The punishment for breaking a law was death. The concept of jail, or detaining criminals was not practiced. The only way to avoid punishment was to reach the nearest Pu’uhonua. Within the walls, you were safe. After spending a short time in the Pu’uhonua, you would be pardoned by Kahuna (priest) and allowed to return home.
Surrounding the Hale o Keawe Temple you will notice many Ki’i, or carved wooden statues of Hawaiian gods. In the Hawaiian language, Ki’i means ‘images’, and they are a key part of Hawaiian spirituality. Ki’i are fashioned out of wood or stone and serve as the embodiment of a deity, either akua (gods) or ʻaumākua (personal or family guardians).
Practicalities (directions, admission)
The park is open 7 am to sunset daily and located in Hōnaunau, about 20 miles south and approximately 40 minutes drive from downtown Kailua-Kona. To get there use your GPS or the following route descriptions:
From Kona, head south on Highway 11 for about 20 miles. Turn right at Highway 160 which will take you down toward the coast. The entrance to the park will be in your left, with a large sign and Ki’i. Travel time to the park from Kailua-Kona is about 40 minutes.
From Hilo, you can head to the park over Saddle Road, and then follow directions from Kona. This route is about 100 miles, with a travel time of approximately 2 hours, 11 minutes from downtown Hilo. An alternate route is to drive around the southern tip of the island, through Volcano National Park, Ka’u, and Ocean View to Hōnaunau, where you’ll make a left onto Highway 160. This route is only slightly longer, at about 109 miles and approximately 2 hours, 25 minutes of travel time.
Parking is available just inside the park gates. Parking is included in your entrance fee of $15 per vehicle.
Park admission / entrance fees
The entrance fees for the park are as follows (last updated July 2019):
- $15.00 per private non-commercial vehicle (capacity 15 or less) – 7 days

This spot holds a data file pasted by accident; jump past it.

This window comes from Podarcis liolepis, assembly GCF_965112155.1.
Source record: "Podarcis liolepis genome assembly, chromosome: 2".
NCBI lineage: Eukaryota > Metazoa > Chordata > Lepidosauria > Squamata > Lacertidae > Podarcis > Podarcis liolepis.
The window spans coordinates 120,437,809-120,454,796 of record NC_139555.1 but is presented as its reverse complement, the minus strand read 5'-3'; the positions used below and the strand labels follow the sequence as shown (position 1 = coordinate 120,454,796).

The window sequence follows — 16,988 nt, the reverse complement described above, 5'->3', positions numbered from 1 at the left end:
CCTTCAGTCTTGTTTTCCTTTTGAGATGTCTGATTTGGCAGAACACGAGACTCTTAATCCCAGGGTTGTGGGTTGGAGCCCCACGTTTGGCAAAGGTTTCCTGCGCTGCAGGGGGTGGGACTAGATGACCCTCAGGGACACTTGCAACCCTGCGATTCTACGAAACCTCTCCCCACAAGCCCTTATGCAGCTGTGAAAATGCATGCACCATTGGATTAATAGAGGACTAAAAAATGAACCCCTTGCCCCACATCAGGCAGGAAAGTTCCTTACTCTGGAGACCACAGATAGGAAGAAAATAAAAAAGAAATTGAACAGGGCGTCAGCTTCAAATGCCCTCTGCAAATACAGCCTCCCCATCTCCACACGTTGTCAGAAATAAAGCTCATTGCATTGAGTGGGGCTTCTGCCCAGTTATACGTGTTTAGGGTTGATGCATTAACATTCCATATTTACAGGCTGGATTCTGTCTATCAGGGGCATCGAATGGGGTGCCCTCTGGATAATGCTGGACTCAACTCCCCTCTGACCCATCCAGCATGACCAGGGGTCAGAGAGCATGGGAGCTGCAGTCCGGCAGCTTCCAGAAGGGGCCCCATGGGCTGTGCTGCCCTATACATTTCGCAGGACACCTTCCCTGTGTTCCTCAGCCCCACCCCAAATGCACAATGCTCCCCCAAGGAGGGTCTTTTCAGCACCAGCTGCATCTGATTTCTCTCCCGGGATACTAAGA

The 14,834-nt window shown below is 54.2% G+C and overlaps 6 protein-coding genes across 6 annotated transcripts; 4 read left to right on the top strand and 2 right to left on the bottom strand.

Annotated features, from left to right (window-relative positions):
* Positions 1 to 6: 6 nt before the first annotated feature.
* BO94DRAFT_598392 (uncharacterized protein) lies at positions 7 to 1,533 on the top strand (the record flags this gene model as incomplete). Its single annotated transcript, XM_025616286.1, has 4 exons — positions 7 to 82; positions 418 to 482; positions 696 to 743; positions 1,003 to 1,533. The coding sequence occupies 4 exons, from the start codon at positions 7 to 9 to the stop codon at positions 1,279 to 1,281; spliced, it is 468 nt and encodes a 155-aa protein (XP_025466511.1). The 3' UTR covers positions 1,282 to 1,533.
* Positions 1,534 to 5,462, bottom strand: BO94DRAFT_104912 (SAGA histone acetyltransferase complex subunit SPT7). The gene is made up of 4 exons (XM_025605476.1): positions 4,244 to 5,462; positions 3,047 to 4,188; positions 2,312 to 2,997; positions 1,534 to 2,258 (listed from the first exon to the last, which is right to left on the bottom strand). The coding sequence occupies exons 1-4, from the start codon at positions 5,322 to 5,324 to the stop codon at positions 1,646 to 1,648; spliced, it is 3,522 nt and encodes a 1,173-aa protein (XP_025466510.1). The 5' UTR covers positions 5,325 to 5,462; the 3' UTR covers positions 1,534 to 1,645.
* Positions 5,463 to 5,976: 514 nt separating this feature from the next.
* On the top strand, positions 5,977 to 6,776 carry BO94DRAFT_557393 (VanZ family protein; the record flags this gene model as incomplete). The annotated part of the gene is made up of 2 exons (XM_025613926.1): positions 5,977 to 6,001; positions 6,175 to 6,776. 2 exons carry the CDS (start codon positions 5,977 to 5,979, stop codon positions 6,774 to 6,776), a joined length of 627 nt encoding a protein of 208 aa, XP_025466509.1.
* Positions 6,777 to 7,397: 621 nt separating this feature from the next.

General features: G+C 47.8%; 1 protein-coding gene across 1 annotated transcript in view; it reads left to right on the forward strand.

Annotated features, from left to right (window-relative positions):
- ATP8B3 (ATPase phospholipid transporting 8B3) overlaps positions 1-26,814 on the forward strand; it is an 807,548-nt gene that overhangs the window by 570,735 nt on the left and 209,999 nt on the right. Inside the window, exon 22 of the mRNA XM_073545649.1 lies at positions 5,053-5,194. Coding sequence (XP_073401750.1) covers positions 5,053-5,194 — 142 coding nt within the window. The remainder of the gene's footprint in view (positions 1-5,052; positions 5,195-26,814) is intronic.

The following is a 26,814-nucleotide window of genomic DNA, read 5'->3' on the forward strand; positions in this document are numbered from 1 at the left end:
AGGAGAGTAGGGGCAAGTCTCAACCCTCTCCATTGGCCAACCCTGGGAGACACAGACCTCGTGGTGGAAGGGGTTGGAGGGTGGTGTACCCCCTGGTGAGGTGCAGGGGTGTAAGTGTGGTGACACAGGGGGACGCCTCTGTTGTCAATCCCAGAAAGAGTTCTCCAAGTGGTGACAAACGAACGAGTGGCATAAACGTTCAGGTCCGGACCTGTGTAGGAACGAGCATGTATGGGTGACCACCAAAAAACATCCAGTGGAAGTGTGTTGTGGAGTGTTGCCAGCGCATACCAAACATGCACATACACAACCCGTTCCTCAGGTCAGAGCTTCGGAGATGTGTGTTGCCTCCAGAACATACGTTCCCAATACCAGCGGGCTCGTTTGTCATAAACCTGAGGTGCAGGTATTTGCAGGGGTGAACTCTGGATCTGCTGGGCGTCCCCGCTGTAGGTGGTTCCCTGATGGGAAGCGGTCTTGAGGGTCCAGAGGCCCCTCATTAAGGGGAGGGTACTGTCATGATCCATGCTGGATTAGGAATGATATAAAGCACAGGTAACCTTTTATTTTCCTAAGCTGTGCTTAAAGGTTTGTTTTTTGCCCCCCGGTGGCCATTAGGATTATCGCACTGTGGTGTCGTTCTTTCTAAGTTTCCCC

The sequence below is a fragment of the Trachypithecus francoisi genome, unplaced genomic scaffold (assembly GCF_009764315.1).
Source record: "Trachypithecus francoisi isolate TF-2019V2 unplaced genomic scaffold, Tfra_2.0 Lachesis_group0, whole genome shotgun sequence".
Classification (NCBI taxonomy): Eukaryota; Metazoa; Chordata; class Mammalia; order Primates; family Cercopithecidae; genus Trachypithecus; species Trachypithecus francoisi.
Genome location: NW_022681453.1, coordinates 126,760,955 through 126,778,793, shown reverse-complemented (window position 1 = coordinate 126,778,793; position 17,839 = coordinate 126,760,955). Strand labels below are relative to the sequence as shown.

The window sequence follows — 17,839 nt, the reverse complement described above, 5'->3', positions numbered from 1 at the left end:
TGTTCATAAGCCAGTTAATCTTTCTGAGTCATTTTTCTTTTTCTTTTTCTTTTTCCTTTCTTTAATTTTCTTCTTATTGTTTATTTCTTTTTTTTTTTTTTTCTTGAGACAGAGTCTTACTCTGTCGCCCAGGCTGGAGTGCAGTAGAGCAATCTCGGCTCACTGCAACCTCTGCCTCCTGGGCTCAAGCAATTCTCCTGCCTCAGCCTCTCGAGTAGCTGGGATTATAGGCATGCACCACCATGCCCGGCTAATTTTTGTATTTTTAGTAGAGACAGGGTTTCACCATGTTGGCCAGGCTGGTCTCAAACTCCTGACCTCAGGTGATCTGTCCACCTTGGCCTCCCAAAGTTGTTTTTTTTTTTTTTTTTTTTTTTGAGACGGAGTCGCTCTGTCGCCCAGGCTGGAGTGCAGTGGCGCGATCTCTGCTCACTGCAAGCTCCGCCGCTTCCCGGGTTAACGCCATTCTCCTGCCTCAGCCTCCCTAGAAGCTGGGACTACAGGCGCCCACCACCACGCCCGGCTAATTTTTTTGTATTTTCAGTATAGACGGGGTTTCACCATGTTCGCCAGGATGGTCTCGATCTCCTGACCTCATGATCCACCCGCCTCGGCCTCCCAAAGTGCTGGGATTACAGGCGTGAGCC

- $7.00 per pedestrian or bicycle – 7 days
- $10.00 per motorcycle – 7 days
- $30.00 Pu’uhonua o Hōnaunau NHP Annual Pass
- $50.00 Hawai‘i Tri-park Annual Pass
If you are planning to visit other National Parks such as the Hawaii Volcanoes National Park we recommend that you buy the Hawai‘i Tri-Park Pass ($50.00 in 2019). This pass allows access for 1 full year from date of first use at Hawai‘i Volcanoes National Park, Pu‘uhonua o Hōnaunau National Historical Park, and Haleakalā National Park (on Maui).
Helpful Tips for Visitors
When visiting keep the following things in mind:
- Plan to be outdoors, with little shade
- Wear comfortable walking shoes
- Allow at least 1 – 1.5 hours to see the Pu’uhonua, Royal Grounds, and Visitor’s Center
- Allow more time if you plan to hike the 1871 trail
- Don’t swim or sunbathe on the park grounds
- Don’t touch, move, or climb on artifacts and sacred sites
Things to do close to Pu’uhonua o Hōnaunau:
There are many things to to close to the park which makes for some great road trips. We give some tips below about other things to do and nearby restaurants.
- Snorkeling: Right next to Pu’uhonua o Hōnaunau is Hōnaunau Bay, one of our favorite snorkeling spots here on the Big Island! The bay teems with tropical fish and sea turtles. Large brain coral formations and sea arches make up the underwater landscape. Note that you’ll need to bring your own snorkel gear.
- Road trip! A visit to the park fits perfectly into a day-long road trip that also includes a visit to a Kona coffee farm and lots of snorkeling. See our South Kona scenic drive description for details.
- Coffee? The south Kona district is world famous for its Kona coffee. See our Kona Coffee Guide for a list of our favorite coffee farm tours.
Where to eat nearby
There are plenty of good places to stop for a bite along the way back to Kona.
- For an authentic Hawaiian plate lunch, head to Super J’s, in Honaunau, famous for their laulaus.
- Just south of Captain Cook, The Coffee Shack offers standard American breakfast and lunch fare, with stunning bird’s eye views of the coast thousands of feet below. They also serve good pie and coffee.
- Further north, Kainaliu town has several different places to choose from, including Annie’s Burgers, Cultivate Good Food for vegan fare, and Kaya’s Cafe, a local coffee shop with excellent homemade quiche and vegan/gluten-free baked goods.
- Historic Teshima’s restaurant serves up a mix of local, Japanese, and American food in a sit-down environment.